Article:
Snowy Mountains Scheme
The Snowy Mountains Hydro-electric Scheme is one of the most complex integrated water and hydro-electric power schemes in the world.
The Scheme collects and stores the water that would normally flow east to the coast and diverts it through trans-mountain tunnels and power stations. The water is then released into the Murray and Murrumbidgee Rivers for irrigation.
The Scheme took 25 years to build and was completed in 1974. More than 100,000 people from over 30 countries came to work in the mountains to make true a vision of diverting water to farms to feed a growing nation and to build power stations to generate renewable electricity for homes and industries.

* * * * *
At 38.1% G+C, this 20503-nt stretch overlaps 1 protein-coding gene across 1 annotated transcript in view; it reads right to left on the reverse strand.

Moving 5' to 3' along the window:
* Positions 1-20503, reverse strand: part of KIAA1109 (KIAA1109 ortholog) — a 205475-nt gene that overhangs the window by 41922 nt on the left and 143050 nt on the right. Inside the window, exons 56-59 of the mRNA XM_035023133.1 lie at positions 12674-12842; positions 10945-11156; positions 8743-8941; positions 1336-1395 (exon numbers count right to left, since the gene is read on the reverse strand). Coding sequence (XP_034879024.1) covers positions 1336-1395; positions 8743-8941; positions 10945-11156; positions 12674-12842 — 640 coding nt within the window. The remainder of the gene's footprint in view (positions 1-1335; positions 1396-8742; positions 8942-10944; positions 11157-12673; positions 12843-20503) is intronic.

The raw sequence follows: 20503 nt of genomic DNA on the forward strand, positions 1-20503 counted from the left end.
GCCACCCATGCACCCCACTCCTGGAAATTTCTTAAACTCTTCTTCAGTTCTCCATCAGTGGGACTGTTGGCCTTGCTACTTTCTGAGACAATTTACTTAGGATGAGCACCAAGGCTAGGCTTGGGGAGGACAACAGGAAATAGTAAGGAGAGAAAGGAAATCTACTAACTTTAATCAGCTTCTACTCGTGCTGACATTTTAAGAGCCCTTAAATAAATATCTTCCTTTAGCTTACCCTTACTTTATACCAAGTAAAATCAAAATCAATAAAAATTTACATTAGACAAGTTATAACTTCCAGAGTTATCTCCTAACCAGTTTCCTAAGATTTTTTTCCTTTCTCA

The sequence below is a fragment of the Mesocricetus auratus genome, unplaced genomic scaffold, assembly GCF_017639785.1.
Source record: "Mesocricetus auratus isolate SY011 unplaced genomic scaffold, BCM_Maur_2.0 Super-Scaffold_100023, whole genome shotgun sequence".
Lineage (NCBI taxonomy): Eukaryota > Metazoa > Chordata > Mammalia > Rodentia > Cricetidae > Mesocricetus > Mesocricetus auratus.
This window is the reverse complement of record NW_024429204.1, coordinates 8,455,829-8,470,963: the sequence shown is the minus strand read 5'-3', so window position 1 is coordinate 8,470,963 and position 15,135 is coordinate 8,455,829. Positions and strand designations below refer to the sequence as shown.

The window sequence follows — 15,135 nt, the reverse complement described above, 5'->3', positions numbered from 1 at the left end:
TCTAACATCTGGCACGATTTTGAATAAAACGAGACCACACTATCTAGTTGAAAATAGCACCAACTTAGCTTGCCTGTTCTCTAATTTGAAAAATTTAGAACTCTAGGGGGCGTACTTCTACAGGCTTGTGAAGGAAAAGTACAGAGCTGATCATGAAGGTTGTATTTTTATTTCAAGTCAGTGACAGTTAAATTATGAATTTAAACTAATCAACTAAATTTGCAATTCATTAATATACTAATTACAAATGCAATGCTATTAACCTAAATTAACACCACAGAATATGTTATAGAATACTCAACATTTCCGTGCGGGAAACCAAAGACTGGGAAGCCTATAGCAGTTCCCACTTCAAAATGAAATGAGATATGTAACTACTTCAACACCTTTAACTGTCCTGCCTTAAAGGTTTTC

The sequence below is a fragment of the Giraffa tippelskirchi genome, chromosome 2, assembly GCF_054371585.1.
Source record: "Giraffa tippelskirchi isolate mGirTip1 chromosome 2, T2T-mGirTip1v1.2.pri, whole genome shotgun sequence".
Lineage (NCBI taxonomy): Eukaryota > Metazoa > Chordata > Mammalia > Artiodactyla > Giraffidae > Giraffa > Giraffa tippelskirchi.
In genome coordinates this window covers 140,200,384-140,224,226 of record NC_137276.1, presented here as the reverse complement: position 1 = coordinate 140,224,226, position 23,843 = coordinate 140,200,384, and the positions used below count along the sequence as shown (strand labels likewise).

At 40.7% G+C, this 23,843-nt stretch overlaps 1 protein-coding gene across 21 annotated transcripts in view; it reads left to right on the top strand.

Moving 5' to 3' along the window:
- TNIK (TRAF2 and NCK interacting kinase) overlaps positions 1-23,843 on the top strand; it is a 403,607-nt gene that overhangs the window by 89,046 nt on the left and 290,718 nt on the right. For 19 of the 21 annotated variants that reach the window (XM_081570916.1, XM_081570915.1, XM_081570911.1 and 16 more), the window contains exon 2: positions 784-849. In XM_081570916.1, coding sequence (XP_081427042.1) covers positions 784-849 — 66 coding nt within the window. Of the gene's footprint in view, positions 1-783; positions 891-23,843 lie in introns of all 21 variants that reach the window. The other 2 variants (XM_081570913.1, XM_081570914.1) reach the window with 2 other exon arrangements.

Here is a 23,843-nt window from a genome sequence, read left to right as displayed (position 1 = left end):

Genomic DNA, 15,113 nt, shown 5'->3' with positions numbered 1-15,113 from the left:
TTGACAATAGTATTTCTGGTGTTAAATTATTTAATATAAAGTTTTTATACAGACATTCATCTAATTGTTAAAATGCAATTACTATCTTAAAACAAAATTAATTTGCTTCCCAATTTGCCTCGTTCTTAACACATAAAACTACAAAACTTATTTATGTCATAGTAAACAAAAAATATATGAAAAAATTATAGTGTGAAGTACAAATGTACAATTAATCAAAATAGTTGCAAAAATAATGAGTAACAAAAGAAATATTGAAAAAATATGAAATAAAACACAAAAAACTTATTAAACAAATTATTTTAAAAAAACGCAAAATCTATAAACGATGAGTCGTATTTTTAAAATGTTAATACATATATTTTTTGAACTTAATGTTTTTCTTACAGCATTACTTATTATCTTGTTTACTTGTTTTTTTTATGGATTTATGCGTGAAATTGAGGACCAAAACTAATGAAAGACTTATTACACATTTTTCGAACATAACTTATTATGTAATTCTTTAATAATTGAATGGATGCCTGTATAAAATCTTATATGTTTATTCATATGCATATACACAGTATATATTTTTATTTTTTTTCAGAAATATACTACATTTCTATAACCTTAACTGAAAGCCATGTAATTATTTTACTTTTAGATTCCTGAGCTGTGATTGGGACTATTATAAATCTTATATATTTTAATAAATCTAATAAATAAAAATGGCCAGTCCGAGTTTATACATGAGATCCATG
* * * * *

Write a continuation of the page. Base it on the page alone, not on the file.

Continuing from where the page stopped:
Sixteen major dams, seven major power stations (two underground), a pumping station, 145kms of inter-connected trans-mountain tunnels and 80kms of aqueducts were constructed. Even before the Scheme was completed, it was named as one of the civil engineering wonders of the modern world.
The Scheme is operated and maintained by Snowy Hydro Limited.
Today, Snowy Hydro continues to play a vital role in the growth and the development of Australia’s national economy, by diverting water that underwrites over $3 billion in agricultural produce and by generating clean renewable energy.
Snowy Hydro currently provides around 32% of all renewable energy that is available to the eastern mainland grid of Australia, as well as providing fast response power to light up the morning and evening rush hours of Sydney, Brisbane, Canberra, Melbourne and Adelaide.
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